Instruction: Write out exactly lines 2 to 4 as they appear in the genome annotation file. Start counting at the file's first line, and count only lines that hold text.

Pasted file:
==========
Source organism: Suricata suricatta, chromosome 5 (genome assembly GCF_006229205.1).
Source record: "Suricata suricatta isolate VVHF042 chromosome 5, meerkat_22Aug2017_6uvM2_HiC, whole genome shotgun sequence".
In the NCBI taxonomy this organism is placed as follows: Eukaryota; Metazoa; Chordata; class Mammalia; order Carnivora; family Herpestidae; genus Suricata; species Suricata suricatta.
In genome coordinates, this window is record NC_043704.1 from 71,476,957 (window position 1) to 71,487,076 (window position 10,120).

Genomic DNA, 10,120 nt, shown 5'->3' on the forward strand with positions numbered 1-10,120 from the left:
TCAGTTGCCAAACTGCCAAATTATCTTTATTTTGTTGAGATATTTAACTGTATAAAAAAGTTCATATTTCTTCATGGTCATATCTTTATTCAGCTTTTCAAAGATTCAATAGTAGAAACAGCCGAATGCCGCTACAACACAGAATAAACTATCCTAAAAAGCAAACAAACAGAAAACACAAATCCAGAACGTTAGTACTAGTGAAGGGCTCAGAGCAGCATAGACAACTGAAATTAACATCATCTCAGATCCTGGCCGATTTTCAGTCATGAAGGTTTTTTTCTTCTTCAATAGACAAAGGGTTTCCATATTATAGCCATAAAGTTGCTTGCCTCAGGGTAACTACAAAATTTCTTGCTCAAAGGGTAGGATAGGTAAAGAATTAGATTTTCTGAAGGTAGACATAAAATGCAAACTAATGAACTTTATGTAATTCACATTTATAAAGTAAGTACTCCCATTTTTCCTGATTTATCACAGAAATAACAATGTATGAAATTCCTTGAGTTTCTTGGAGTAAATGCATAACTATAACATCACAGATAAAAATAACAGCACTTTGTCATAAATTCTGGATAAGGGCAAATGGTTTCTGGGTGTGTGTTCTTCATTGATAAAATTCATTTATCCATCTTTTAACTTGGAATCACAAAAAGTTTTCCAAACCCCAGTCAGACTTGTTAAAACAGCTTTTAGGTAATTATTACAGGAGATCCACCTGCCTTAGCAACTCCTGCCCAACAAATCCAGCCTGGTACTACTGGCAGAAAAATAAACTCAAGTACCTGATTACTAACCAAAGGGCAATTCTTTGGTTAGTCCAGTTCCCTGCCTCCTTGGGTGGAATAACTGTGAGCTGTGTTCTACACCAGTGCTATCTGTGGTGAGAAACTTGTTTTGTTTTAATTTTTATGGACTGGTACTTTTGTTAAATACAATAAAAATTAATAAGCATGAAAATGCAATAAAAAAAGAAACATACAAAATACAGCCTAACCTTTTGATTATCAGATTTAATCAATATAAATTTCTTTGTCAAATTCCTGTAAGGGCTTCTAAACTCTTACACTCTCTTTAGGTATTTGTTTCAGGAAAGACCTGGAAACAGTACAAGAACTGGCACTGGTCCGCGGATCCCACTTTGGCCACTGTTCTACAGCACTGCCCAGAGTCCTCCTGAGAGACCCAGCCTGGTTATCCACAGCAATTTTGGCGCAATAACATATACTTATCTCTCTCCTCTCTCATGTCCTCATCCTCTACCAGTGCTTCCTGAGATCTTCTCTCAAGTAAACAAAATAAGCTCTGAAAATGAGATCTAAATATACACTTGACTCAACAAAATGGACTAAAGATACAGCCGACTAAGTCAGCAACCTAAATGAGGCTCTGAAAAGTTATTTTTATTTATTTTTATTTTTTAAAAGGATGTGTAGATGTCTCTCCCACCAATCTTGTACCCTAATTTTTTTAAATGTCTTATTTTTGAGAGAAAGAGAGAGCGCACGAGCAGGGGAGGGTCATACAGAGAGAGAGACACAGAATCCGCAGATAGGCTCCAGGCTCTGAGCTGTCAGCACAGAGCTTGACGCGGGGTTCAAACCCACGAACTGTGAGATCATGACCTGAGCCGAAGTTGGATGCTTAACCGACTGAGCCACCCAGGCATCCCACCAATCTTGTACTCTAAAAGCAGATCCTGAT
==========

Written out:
Source record: "Suricata suricatta isolate VVHF042 chromosome 5, meerkat_22Aug2017_6uvM2_HiC, whole genome shotgun sequence".
In the NCBI taxonomy this organism is placed as follows: Eukaryota; Metazoa; Chordata; class Mammalia; order Carnivora; family Herpestidae; genus Suricata; species Suricata suricatta.
In genome coordinates, this window is record NC_043704.1 from 71,476,957 (window position 1) to 71,487,076 (window position 10,120).